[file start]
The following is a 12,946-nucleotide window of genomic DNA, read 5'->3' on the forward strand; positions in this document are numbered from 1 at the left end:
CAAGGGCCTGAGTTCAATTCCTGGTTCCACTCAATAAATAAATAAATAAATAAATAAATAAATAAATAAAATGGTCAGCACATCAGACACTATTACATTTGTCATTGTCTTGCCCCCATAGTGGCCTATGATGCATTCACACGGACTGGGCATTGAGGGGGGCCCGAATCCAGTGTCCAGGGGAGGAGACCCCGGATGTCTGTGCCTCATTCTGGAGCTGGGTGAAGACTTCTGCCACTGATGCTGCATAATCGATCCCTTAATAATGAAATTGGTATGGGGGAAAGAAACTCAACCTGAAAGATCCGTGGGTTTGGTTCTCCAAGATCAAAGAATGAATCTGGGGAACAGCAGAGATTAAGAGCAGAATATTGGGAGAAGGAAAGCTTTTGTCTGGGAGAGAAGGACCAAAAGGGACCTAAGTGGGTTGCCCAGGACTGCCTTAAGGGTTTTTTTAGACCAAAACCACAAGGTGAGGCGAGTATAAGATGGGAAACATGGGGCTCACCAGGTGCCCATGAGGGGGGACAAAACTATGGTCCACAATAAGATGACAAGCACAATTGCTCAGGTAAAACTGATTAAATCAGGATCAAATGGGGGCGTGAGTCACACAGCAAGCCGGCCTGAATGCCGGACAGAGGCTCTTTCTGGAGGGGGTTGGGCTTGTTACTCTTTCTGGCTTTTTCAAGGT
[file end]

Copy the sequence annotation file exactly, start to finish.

The following is a 12,946-nucleotide window of genomic DNA, read 5'->3' on the forward strand; positions in this document are numbered from 1 at the left end:
CAAGGGCCTGAGTTCAATTCCTGGTTCCACTCAATAAATAAATAAATAAATAAATAAATAAATAAATAAAATGGTCAGCACATCAGACACTATTACATTTGTCATTGTCTTGCCCCCATAGTGGCCTATGATGCATTCACACGGACTGGGCATTGAGGGGGGCCCGAATCCAGTGTCCAGGGGAGGAGACCCCGGATGTCTGTGCCTCATTCTGGAGCTGGGTGAAGACTTCTGCCACTGATGCTGCATAATCGATCCCTTAATAATGAAATTGGTATGGGGGAAAGAAACTCAACCTGAAAGATCCGTGGGTTTGGTTCTCCAAGATCAAAGAATGAATCTGGGGAACAGCAGAGATTAAGAGCAGAATATTGGGAGAAGGAAAGCTTTTGTCTGGGAGAGAAGGACCAAAAGGGACCTAAGTGGGTTGCCCAGGACTGCCTTAAGGGTTTTTTTAGACCAAAACCACAAGGTGAGGCGAGTATAAGATGGGAAACATGGGGCTCACCAGGTGCCCATGAGGGGGGACAAAACTATGGTCCACAATAAGATGACAAGCACAATTGCTCAGGTAAAACTGATTAAATCAGGATCAAATGGGGGCGTGAGTCACACAGCAAGCCGGCCTGAATGCCGGACAGAGGCTCTTTCTGGAGGGGGTTGGGCTTGTTACTCTTTCTGGCTTTTTCAAGGT